Trying to write a slow motion scene in a story can be just as difficult. Your character will be at his or her peak performance in a fight or other activity, and unless they are a superhero, they can’t sustain it beyond a chapter or two.

The way around this is to first describe how your character performs at their peak performance level. Then take the momentum gained from that and use it in another activity, one which doesn’t require top level performance all of the time.

This could be talking, thinking, walking down stairs, something that doesn’t require 100% capacity but still allows you to build up some steam before you have to have your character’s full capacity once more.

How Do You Show Pauses In A Script?

How do you show pauses in a script? One of the most common questions I get from actors is, “How do you write pauses?” The answer is that there are multiple ways to show a pause on stage.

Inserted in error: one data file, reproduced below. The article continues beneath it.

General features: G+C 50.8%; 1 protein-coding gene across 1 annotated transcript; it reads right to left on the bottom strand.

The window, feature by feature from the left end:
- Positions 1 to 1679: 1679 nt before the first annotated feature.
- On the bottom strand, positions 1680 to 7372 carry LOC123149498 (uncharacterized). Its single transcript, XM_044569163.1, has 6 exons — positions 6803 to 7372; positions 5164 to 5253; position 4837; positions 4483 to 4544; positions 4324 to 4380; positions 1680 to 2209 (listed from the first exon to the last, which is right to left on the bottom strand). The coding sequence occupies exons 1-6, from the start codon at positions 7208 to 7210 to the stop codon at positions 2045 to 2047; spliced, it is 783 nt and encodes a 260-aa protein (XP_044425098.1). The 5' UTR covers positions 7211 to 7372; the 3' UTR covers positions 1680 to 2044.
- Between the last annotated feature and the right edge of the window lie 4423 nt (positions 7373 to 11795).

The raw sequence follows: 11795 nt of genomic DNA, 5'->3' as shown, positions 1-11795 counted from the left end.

Telling an actor to pause is not very useful because we’re not mind readers. If you’re directing a scene, your job is to give the actor as many tools as possible to express their character and help them discover the truth of their character’s journey. So how can you help them?

Say your character is speaking and they need a moment to think or respond. Instead of saying, “Pause,” try saying, “Think.” Instead of saying, “Wait,” try saying, “Stall”.

 Instead of saying, “Look around,” try saying, “Take a second.” Instead of saying, “Listen,” try saying, “Hear that?” In other words, use action verbs. This will help the actor create the moment instead of just standing there staring at the audience.


Actors also often ask me how long they should pause for. My answer is always the same: it depends on what your character is doing during the pause.